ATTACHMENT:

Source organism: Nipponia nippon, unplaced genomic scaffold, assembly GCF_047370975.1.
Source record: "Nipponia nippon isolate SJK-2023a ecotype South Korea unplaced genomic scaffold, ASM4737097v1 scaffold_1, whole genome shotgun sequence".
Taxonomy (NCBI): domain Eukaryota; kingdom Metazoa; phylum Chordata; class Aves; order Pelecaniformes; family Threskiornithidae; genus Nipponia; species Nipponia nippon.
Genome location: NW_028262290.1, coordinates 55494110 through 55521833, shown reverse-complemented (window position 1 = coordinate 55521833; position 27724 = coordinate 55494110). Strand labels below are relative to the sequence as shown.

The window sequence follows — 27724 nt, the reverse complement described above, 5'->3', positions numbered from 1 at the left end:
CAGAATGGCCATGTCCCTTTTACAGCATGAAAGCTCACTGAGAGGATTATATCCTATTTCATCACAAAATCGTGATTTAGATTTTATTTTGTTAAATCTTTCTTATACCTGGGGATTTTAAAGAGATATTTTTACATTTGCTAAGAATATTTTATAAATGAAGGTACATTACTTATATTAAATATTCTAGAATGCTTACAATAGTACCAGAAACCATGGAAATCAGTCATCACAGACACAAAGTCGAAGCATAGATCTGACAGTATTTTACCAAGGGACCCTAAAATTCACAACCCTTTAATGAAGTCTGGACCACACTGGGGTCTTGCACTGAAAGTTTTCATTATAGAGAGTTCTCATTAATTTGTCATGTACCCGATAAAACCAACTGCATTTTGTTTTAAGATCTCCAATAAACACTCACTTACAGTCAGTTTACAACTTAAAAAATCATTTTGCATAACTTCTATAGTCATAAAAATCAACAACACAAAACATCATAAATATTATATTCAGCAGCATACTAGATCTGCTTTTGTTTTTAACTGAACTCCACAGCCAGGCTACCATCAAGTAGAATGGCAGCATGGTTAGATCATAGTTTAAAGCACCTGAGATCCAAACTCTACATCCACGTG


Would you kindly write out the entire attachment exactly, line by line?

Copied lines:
Source organism: Nipponia nippon, unplaced genomic scaffold, assembly GCF_047370975.1.
Source record: "Nipponia nippon isolate SJK-2023a ecotype South Korea unplaced genomic scaffold, ASM4737097v1 scaffold_1, whole genome shotgun sequence".
Taxonomy (NCBI): domain Eukaryota; kingdom Metazoa; phylum Chordata; class Aves; order Pelecaniformes; family Threskiornithidae; genus Nipponia; species Nipponia nippon.
Genome location: NW_028262290.1, coordinates 55494110 through 55521833, shown reverse-complemented (window position 1 = coordinate 55521833; position 27724 = coordinate 55494110). Strand labels below are relative to the sequence as shown.

The window sequence follows — 27724 nt, the reverse complement described above, 5'->3', positions numbered from 1 at the left end:
CAGAATGGCCATGTCCCTTTTACAGCATGAAAGCTCACTGAGAGGATTATATCCTATTTCATCACAAAATCGTGATTTAGATTTTATTTTGTTAAATCTTTCTTATACCTGGGGATTTTAAAGAGATATTTTTACATTTGCTAAGAATATTTTATAAATGAAGGTACATTACTTATATTAAATATTCTAGAATGCTTACAATAGTACCAGAAACCATGGAAATCAGTCATCACAGACACAAAGTCGAAGCATAGATCTGACAGTATTTTACCAAGGGACCCTAAAATTCACAACCCTTTAATGAAGTCTGGACCACACTGGGGTCTTGCACTGAAAGTTTTCATTATAGAGAGTTCTCATTAATTTGTCATGTACCCGATAAAACCAACTGCATTTTGTTTTAAGATCTCCAATAAACACTCACTTACAGTCAGTTTACAACTTAAAAAATCATTTTGCATAACTTCTATAGTCATAAAAATCAACAACACAAAACATCATAAATATTATATTCAGCAGCATACTAGATCTGCTTTTGTTTTTAACTGAACTCCACAGCCAGGCTACCATCAAGTAGAATGGCAGCATGGTTAGATCATAGTTTAAAGCACCTGAGATCCAAACTCTACATCCACGTG